Working mothers, we should all rage, rage against Kate Middleton.Apparently, by quitting her day job at her parents’ company, she’s let the side down. Let the sharpening of fingernails commence!
Here’s another woman of privilege who could be setting an example by maintaining a career, but who has instead chosen a life of leisure. She has, as Katrina Onstad suggests in her Globe and Mail piece, “[u]nwittingly stepped into the opt-out debate”; by leaving the workforce, Middleton has sided herself with other educated, powerful women (like, suggests Onstad, so many women who leave the workforce to raise their children) for whom work is best avoided.
Given that Middleton is 29 and childless, I question whether she stepped, or was pushed. And as a working mother, ask me if I care whether the princess works at paid employment or not. I’m too busy folding laundry at 11 pm to give a fig.
Middleton is one of maybe a handful of women across the world who live lives of such privilege that they, through birth or marriage, may hold the title of “princess”*. She is everything I am not: childless, wealthy, thin, and blessed with all the time in the world (okay, 10 weeks and 1 day, but who’s counting?) to plan a dream wedding. I vaguely recall trying to interview caterers on my lunch hour while planning my own wedding. I would have given my left leg (its absence wouldn’t have been noticeable; my dress was long) for the luxury of that sort of free time. And I didn’t even have David Beckham and Posh Spice on the guest list. But I digress.
Middleton is, in short, no role-model of mine. But in her defense, if three billion people were going to be watching MY wedding, I’d probably have quit my job to worry about the details, too. And if I’d signed up for a lifetime of travel, charity balls and hospital openings, I wouldn’t be too concerned with the contents of the want-ads.
But wait. Kate’s a modern princess! Why, asks Onstad, can’t Kate be a working princess, too?
Why not, indeed. And if she chooses to, now, or in a few years, she should. But why should she? Did we miss the part where it was stated that she’s a princess? As in, a woman living a life of privilege bearing no resemblance whatsoever to the lives of any of the women I know?
Apparently, being a princess, with all that entails (and Diana knows, most of us wouldn’t want that gig) is not enough. No, Middleton needs paid employment as well, even if she ends up donating half of that to charity. Why she wouldn’t just do charitable work — like other princesses — isn’t contemplated. Onstat seems to been in possession of a crystal ball of remarkable clarity, such that she has managed to both predict Middleton’s future (or lack thereof) and condemn her to a life of banality in one fell swoop. Let this be a lesson to working women everywhere: don’t quit your day job.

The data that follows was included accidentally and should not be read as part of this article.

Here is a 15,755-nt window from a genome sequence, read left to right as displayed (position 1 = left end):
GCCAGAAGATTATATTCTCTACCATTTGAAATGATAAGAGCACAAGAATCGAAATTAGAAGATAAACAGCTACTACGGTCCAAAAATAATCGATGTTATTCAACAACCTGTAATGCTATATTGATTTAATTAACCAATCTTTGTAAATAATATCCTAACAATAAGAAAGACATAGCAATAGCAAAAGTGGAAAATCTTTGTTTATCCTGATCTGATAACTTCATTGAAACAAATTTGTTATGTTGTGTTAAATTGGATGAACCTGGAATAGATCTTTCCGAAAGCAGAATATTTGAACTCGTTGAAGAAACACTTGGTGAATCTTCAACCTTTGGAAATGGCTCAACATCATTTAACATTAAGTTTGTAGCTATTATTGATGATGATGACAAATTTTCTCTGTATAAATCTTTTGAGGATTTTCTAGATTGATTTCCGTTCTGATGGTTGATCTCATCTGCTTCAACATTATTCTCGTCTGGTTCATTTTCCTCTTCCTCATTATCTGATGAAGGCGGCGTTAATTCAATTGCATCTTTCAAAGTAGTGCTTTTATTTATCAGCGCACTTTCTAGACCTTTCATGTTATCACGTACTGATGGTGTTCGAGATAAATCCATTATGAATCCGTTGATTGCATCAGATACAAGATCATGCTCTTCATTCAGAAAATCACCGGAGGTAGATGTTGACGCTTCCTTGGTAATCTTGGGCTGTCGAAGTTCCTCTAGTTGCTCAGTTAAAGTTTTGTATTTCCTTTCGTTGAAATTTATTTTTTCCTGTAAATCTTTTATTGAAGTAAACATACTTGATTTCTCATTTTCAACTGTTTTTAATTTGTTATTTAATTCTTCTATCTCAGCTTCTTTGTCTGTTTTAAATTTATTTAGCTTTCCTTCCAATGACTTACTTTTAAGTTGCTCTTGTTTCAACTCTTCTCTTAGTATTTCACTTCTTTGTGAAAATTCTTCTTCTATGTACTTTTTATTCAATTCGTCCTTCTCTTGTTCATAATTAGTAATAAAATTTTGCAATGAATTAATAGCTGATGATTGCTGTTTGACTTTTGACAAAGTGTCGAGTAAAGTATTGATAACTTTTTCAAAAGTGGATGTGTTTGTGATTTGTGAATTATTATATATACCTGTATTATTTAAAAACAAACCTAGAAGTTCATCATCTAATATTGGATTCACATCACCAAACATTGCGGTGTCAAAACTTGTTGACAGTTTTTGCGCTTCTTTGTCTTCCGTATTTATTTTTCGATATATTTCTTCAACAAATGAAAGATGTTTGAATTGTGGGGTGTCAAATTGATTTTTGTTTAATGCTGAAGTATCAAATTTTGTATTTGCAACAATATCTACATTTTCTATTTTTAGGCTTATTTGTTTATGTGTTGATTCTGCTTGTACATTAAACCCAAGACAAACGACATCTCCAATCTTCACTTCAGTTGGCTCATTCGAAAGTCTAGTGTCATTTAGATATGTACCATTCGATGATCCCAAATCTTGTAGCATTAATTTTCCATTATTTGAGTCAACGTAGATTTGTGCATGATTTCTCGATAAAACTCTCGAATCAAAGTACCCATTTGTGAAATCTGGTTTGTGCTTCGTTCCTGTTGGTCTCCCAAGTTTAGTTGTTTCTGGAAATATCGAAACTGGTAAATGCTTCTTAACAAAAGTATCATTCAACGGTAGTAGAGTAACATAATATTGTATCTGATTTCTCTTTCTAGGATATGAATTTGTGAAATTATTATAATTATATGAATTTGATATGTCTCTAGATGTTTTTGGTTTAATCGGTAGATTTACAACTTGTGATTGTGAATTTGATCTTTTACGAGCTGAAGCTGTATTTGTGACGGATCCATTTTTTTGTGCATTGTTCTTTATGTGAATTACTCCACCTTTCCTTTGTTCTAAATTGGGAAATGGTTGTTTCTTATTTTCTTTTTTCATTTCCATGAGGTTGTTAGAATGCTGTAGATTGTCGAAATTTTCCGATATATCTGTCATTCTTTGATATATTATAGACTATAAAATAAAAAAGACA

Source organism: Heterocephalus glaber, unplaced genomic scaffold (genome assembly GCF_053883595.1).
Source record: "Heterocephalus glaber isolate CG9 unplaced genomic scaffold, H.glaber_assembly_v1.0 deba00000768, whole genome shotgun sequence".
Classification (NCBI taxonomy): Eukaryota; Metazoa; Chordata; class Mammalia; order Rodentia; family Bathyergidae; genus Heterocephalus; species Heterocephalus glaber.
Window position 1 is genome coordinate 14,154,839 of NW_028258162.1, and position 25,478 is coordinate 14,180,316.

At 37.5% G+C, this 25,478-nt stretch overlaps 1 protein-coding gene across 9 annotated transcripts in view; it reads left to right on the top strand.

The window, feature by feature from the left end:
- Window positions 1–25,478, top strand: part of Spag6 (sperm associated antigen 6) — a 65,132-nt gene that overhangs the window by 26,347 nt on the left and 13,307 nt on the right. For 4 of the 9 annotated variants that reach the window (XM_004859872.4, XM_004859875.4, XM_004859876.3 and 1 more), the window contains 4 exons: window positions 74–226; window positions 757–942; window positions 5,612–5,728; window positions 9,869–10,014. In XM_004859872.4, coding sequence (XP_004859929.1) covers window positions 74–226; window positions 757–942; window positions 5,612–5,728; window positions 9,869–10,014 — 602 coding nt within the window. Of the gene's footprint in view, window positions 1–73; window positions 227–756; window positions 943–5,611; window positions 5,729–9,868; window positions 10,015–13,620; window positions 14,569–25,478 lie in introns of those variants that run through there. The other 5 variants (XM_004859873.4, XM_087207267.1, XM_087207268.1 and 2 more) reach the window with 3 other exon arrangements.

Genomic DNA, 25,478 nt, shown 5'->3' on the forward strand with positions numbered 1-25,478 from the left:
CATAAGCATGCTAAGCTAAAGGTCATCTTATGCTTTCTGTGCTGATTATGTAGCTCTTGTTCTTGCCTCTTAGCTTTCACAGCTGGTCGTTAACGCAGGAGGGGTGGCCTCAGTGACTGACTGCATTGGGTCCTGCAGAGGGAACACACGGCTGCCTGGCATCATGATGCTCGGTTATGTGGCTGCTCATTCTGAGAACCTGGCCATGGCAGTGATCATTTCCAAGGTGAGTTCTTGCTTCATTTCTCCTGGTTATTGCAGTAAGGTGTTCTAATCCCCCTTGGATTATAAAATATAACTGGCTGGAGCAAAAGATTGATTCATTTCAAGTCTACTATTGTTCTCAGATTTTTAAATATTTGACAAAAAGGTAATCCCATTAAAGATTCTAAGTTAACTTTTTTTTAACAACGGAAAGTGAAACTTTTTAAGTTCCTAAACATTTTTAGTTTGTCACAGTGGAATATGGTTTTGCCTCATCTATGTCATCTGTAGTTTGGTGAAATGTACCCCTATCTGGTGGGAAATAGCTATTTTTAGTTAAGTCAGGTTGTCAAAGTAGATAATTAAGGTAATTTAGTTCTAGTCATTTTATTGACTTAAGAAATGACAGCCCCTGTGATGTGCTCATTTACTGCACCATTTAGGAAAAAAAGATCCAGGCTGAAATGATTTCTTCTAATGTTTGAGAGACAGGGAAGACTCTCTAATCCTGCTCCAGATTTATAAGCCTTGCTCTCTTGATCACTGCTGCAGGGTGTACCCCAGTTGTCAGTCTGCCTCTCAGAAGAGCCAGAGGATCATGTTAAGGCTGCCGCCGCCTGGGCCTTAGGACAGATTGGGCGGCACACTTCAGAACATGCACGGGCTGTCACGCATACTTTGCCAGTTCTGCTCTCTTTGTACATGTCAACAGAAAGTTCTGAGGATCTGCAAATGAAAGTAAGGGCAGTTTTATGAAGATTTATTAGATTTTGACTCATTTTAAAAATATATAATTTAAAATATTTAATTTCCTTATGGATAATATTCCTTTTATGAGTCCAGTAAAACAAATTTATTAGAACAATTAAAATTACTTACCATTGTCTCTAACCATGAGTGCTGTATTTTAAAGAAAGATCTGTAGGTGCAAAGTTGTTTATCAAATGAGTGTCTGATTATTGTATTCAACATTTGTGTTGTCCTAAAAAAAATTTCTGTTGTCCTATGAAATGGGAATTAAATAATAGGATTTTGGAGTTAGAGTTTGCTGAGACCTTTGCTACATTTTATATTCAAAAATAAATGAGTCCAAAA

I suppose, if Middleton dies tomorrow, her epitaph might be: “Putative Princess. Expected to accomplish nothing else. Sad, really”.
But let’s be clear: Kate Middleton, for all that she embodies the new, common-touch royalty, is quite simply no longer one of us, and her getting a job won’t change that. Oh, she is unremarkable in some ways – caught up as so many women are, in planning what is often thought of as one of the most important days of one’s life – but right or wrong, her contribution to society will never be measured by how many widgets she can pack into a box in five minutes.
Nor, for that matter, will her husband’s. But no one’s asking him to get a job at Tesco.
As for Michelle Obama, Onstad suggests that she is yet another one of those “spouses of powerful men, who give up their jobs and recede”. I like to think, however, that she’s just biding her time. In the spirit of compromise.
It’s worked for some pretty powerful women. One might ask Hillary Clinton how it’s working for her.
*June 2011 update: In the interest of accuracy, Catherine, as she is now to be known, is not a true princess but is now Catherine, Duchess of Cambridge. Still doesn’t change the fact that it’s unlikely she’ll be working anytime soon.